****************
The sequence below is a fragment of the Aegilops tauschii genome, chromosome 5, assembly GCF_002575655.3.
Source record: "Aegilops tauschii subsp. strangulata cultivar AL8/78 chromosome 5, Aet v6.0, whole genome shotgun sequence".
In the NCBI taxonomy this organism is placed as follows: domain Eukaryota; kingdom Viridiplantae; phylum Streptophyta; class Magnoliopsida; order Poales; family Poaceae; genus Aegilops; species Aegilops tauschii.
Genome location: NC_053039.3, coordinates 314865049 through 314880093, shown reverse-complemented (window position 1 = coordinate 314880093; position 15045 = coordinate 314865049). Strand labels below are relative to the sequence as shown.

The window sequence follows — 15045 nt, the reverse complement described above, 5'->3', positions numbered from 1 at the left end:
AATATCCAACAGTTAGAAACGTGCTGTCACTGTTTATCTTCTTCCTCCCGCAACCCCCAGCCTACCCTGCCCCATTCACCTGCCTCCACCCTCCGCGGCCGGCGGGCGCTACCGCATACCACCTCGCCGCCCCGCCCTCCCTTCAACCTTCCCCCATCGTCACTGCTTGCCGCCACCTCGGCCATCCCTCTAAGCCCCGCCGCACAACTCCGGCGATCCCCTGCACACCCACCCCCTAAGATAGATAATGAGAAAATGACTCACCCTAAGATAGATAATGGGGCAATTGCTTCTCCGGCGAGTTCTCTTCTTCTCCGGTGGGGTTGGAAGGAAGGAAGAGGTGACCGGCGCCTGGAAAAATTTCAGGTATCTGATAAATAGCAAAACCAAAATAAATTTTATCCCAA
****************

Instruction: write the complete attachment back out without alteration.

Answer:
The sequence below is a fragment of the Aegilops tauschii genome, chromosome 5, assembly GCF_002575655.3.
Source record: "Aegilops tauschii subsp. strangulata cultivar AL8/78 chromosome 5, Aet v6.0, whole genome shotgun sequence".
In the NCBI taxonomy this organism is placed as follows: domain Eukaryota; kingdom Viridiplantae; phylum Streptophyta; class Magnoliopsida; order Poales; family Poaceae; genus Aegilops; species Aegilops tauschii.
Genome location: NC_053039.3, coordinates 314865049 through 314880093, shown reverse-complemented (window position 1 = coordinate 314880093; position 15045 = coordinate 314865049). Strand labels below are relative to the sequence as shown.

The window sequence follows — 15045 nt, the reverse complement described above, 5'->3', positions numbered from 1 at the left end:
AATATCCAACAGTTAGAAACGTGCTGTCACTGTTTATCTTCTTCCTCCCGCAACCCCCAGCCTACCCTGCCCCATTCACCTGCCTCCACCCTCCGCGGCCGGCGGGCGCTACCGCATACCACCTCGCCGCCCCGCCCTCCCTTCAACCTTCCCCCATCGTCACTGCTTGCCGCCACCTCGGCCATCCCTCTAAGCCCCGCCGCACAACTCCGGCGATCCCCTGCACACCCACCCCCTAAGATAGATAATGAGAAAATGACTCACCCTAAGATAGATAATGGGGCAATTGCTTCTCCGGCGAGTTCTCTTCTTCTCCGGTGGGGTTGGAAGGAAGGAAGAGGTGACCGGCGCCTGGAAAAATTTCAGGTATCTGATAAATAGCAAAACCAAAATAAATTTTATCCCAA